i have a ridiculous obsession with platform shoes.
this obsession has plagued me since long before the recent fad of designer platform spike heels in neon and crayon-hued colors that are great for both weekend bar-hopping AND for climbing corporate ladders at the office (seriously, how can you NOT respect a woman in pin-stripes and D&G stilettos?) burst forth upon the scene (a fad in which i have happily partaken).
it has plagued me in an almost cruelly subversive way, by creeping into my mind as i shop for shoes (while holding a perfectly pretty and sensible heel with no platform in one hand, and a monster of a platform, with buckles and peep-toes and a contrasting platform - but NEVER in cork - i will invariably be drawn to the platform, eschewing the pretty and sensible heel for an overwhelming urge to tower over every living thing within a five-mile radius).
but why? how? when?
well, i can answer those questions...i can trace the obsession to it's very roots.
it started in high school. junior year to be exact. at the time, i did have a "look"...i had a bizarre collection of anything that i thought looked "surfer" or "preppy"...two looks that do NOT go together. oh how the epic battle between the gap and roxy raged in my high school closet. but, in a single moment, i found what i believed was the most perfect opportunity to blend those looks.
the platform flip-flop.
the 4" platform flip-flop.
the red 4" platform flip-flop.
i wore those suckers every day. not only did i feel, very deeply, that they effortlessly blended my inner surfer with the black capris and cardigan that was one of my favorite outfits, but i discovered the TRUE reason why designers have long tortured women's feet with platforms and heels of all shapes and sizes.
they make your legs look bangin'. and really, really long.
in no way, as a 17-year-old girl, did i need to be making my legs "look bangin'." OR really, really long for that matter. at that age, i had already reached my maximum height, which was well above average, and was consequently taller than almost any male at my high school. that fact remains true to this day. nevertheless, i was in love with those platform flip-flops, and a version or two of them would be with me until well into my senior year of college.
This was my first foray into platform shoes...in college, the obsession grew to include platform boots (ankle, calf, and knee), platform clogs, platform slides, platform strappy sandals, the inevitable (and still glorious) platform wedge, and the Nirvana to my Viking: platform sneakers.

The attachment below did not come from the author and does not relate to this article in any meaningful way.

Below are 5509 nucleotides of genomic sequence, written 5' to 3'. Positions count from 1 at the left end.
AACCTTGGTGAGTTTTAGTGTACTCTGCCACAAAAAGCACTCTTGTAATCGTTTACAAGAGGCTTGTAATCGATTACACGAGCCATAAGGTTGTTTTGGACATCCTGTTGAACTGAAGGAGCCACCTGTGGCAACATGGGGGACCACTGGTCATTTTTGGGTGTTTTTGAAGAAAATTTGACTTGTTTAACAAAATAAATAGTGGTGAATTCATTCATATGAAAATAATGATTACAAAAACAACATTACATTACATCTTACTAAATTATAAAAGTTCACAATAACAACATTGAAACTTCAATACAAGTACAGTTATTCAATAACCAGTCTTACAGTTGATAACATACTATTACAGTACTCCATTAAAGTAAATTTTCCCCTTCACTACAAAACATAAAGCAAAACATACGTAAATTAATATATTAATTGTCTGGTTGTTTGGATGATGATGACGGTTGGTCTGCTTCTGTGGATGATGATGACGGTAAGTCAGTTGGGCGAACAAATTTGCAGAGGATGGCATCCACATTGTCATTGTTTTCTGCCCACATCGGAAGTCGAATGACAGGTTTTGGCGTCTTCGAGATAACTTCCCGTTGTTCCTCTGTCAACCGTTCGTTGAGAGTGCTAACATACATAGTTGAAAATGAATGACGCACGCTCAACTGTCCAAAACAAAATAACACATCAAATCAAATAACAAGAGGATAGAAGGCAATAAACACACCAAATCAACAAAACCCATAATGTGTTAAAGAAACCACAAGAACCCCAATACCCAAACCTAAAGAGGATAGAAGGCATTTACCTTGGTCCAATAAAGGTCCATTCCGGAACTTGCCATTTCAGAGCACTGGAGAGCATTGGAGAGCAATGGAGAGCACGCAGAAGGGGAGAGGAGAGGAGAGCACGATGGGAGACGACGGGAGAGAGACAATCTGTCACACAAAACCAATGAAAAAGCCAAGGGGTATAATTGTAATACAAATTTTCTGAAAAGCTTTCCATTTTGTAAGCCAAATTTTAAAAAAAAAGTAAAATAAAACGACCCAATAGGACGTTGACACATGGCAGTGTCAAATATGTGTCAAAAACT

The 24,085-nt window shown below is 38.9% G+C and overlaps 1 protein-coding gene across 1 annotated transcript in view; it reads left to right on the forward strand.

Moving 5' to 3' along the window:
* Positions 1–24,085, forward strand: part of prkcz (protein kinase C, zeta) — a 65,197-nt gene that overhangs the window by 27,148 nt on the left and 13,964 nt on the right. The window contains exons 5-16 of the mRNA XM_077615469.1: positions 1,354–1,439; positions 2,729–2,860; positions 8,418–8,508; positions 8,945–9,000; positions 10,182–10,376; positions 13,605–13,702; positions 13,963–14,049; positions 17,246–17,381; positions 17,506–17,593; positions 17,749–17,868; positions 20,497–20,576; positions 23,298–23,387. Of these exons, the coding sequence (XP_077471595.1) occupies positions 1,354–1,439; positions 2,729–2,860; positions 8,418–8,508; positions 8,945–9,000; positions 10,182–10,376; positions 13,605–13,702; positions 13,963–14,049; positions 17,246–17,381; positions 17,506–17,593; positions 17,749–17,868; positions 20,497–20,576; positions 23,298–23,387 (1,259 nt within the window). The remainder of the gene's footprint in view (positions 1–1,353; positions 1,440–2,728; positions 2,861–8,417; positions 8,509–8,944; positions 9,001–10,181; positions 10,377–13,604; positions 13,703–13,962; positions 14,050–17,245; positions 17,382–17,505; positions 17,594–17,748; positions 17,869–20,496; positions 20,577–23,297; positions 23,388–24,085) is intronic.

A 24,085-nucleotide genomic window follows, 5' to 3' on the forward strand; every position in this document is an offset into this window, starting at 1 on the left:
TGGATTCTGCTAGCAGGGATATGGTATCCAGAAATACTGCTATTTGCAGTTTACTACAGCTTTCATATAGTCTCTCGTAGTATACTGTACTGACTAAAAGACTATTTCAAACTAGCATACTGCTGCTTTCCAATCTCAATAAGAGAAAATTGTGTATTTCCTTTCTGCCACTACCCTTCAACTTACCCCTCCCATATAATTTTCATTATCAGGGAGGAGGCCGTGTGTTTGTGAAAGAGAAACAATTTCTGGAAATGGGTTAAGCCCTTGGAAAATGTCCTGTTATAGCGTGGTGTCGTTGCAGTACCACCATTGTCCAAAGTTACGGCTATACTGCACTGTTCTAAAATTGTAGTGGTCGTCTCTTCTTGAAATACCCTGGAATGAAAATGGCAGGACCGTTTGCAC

now, this was before i really understood the concept of developing a "shoe budget" for myself. i believed that quantity outstripped quality in terms of importance, and so I took to the DSWs, Shoe Pavillions, and Famous Footwears of the Greater Los Angeles area in search on anything i could put on my feet that would make my legs look longer. I've since discovered that they have really great shoes and deals at these stores, but at the time, my eyes were only for anything platform and hideously ugly.
back to the sneakers.
i cannot, for the life of me, remember what possesed me to purchase these platform sneakers. I bought them on Melrose Avenue, in one of those stores that kind-of-sort-of-maybe sells black market knock-offs of things like Dickies jackets. i was with a group of my quasi-goth friends (it would be easy to blame this on them...but it would be a lie), and i remember one of them buying a floor-length black suede jacket with safety pins holding it together on the sides, with a distinctive dragon pattern stitched in silver thread on the back. the jacket cost $400.
the sneakers cost about $30. they had black suede uppers, with black rubber soles of a height measuring 2". black laces. the soles had a single thick red stripe. on the sides of the shoes, right where you would see a Nike swish or Adidas triple line...on each side...bright red, orange, and yellow flames. that's right. big, bright, obnoxious flames. they went perfectly with the uniform i was required to wear at the restaurant i worked at, and were the perfect balance between leggy excellence i sought in platforms, and the "hard-core rocker" attitude i wanted everyone to perceive me.
it goes without saying that no one, outside of the four friends i was with at the time of purchase, thought they were that cool.
after a while, i didn't think they were that cool either...but the novelty never wore off. after i quite the restaurant job, i wore them for a couple of halloweens, as a joke...but, maybe it felt dishonest to be joking about something i had once been so excited about...long after i'd grown out of my platform boots and flip-flop phase and into the strappy, peep-toe, platform pump part of my adult life, for some reason, the be-flamed platform sneakers stayed in my closet.
until this past weekend, when, as i went to go add my latest (platform, slingback, black) purchase to the closet, i realized that something had to give...and i didn't want it to the structural support of my shoe shelf...so, along with a 10-year-old pair of running shoes and a pair of aged black Steve Madden pumps, the platform flame sneakers found their way to the good will pile...
adieu, sweet friends...
photo to come...